Many foundations are elite institutions, classic examples of organizations with little actual public accountability beyond the narrow constraints of federal and state tax laws. In many instances, foundations have self-perpetuating boards, and they "market" to clients-nonprofit organizations-- who for all intents and purposes are captive customers. While many foundations, especially larger, professionally staffed foundations, work responsibly, collegially, and for "the common good," many more-an estimated five out of six U.S. foundations-are unstaffed and, for want of a better word, idiosyncratic because they are influenced by family members on their boards or financial advisors who may or may not have "the common good" as part of their portfolio.

All of which is why foundations make such an interesting subject for a book about organizational success. Given their inherently elite status with so few outside pressures to change, foundations are the least likely organizations to model cutting-edge effectiveness initiatives. As one of our seasoned CEO respondents observed, "Trying to move the philanthropic sector is like trying to herd cats." While we focus throughout the book on philanthropy itself and provide examples specific to foundations' primary work-giving away money-our analyses, case studies, and benchmarks work for any organizations that aspire to be effective and have impact.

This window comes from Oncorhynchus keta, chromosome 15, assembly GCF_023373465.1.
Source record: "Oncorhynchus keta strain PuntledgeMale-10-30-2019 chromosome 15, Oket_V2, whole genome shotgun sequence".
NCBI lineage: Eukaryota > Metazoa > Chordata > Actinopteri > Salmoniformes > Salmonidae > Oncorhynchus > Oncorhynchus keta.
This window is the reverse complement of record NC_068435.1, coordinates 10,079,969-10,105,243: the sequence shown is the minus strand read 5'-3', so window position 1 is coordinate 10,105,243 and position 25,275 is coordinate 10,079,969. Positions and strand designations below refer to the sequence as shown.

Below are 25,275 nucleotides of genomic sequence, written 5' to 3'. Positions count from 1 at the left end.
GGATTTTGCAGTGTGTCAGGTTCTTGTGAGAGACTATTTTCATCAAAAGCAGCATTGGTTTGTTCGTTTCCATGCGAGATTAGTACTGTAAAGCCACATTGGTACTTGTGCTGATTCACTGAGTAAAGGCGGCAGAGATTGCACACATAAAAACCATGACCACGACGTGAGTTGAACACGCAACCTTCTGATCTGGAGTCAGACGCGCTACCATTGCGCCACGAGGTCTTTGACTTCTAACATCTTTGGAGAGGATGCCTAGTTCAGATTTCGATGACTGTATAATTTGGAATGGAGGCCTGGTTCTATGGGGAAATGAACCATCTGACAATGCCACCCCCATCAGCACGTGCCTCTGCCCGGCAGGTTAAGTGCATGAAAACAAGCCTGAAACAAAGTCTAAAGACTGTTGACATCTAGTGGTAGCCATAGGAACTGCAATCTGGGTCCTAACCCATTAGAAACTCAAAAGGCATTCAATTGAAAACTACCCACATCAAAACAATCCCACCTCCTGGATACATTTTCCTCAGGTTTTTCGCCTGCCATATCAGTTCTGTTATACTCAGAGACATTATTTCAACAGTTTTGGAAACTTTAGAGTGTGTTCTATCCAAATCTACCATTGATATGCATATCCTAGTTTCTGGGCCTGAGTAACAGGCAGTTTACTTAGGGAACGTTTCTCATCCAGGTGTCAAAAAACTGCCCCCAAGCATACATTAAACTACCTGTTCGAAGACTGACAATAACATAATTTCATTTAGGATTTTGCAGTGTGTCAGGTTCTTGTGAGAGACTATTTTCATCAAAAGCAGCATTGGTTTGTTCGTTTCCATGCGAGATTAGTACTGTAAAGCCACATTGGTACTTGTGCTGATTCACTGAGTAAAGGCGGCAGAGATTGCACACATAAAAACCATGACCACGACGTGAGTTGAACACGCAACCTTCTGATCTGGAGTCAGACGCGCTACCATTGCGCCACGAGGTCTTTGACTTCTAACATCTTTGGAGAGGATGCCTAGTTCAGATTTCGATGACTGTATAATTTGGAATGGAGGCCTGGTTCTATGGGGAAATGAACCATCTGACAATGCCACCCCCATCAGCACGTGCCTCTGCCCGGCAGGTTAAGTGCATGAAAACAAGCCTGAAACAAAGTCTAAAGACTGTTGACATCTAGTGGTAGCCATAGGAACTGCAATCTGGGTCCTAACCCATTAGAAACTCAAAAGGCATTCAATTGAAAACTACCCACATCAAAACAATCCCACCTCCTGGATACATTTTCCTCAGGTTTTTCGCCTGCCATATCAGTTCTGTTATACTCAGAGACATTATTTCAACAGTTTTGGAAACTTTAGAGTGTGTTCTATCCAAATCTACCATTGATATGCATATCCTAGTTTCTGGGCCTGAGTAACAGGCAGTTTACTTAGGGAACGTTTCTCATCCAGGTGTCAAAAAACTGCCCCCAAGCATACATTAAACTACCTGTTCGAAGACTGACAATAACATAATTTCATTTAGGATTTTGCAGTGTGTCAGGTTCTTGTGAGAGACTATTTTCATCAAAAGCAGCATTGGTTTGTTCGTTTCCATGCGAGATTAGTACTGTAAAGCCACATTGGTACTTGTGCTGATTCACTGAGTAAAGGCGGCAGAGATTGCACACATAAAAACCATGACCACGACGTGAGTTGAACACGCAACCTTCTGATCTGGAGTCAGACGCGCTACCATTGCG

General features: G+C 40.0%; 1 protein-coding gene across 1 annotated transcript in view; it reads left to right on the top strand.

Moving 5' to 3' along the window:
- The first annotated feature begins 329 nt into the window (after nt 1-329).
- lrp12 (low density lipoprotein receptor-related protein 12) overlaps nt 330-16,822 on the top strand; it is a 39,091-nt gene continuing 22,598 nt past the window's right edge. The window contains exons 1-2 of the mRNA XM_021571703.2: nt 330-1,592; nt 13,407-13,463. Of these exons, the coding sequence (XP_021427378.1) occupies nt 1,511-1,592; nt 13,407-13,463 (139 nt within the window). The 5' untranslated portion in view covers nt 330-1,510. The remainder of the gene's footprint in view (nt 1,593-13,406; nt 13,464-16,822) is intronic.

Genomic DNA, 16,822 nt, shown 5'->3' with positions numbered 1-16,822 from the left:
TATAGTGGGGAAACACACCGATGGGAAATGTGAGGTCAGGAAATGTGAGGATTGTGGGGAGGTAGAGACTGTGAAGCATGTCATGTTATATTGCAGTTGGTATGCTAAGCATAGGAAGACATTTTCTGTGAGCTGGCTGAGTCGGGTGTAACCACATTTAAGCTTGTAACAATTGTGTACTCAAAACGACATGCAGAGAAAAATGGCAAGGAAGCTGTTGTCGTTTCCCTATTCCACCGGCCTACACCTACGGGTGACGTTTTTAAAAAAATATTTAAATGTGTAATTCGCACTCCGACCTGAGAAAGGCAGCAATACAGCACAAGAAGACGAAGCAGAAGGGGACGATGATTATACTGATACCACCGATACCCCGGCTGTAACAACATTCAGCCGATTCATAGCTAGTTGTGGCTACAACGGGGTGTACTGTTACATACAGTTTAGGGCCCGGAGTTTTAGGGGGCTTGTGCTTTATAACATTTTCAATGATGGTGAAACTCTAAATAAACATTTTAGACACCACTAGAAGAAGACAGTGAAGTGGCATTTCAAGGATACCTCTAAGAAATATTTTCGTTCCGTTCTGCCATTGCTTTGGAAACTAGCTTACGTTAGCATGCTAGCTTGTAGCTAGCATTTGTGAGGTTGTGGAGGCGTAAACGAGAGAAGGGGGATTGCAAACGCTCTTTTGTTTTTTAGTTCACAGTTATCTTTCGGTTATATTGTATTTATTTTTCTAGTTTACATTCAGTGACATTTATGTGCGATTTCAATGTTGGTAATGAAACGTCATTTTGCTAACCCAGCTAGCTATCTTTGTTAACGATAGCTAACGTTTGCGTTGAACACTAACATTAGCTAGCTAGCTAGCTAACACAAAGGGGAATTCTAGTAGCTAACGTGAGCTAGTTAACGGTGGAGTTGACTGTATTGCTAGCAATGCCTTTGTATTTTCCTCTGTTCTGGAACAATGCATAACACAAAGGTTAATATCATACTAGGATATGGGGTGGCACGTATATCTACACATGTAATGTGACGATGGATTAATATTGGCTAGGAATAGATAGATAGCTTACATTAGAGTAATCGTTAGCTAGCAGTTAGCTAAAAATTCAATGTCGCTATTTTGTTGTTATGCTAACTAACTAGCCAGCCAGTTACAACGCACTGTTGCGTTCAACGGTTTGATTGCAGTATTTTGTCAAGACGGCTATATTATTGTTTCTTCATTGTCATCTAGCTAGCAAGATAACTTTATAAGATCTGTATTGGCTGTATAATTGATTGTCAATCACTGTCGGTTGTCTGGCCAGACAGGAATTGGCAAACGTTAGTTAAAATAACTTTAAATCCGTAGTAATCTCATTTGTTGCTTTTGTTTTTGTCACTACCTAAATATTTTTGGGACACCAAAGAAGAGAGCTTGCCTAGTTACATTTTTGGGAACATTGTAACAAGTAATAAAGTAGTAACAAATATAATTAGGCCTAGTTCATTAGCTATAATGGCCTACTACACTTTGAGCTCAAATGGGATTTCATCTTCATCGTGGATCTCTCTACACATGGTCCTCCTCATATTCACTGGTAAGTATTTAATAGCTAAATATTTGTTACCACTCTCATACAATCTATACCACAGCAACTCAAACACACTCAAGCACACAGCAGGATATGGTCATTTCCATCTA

So "effective" philanthropy is philanthropy that has impact. It is philanthropy that succeeds at amassing, managing, then allocating financial and human resources in ways that have the greatest positive impact in the sectors that foundations choose to fund. To allocate resources effectively, foundations must have vision and strategies for their grant making that allow them to analyze issues and concerns they want to influence, identifying both challenges and potential resources. They must be able to find the nonprofit organizations most likely to produce the results they intend. They must be able to structure their grants in ways that will be most useful to their grantees. And they must evaluate what they do to ensure they are having the intended impacts.

So how do foundations have impact, and what makes them effective? The most important findings from our research-and the central theme of this book-are the links between foundation effectiveness and institutionalizing nuanced understandings of diversity, what in the book we call "deep diversity," including gender.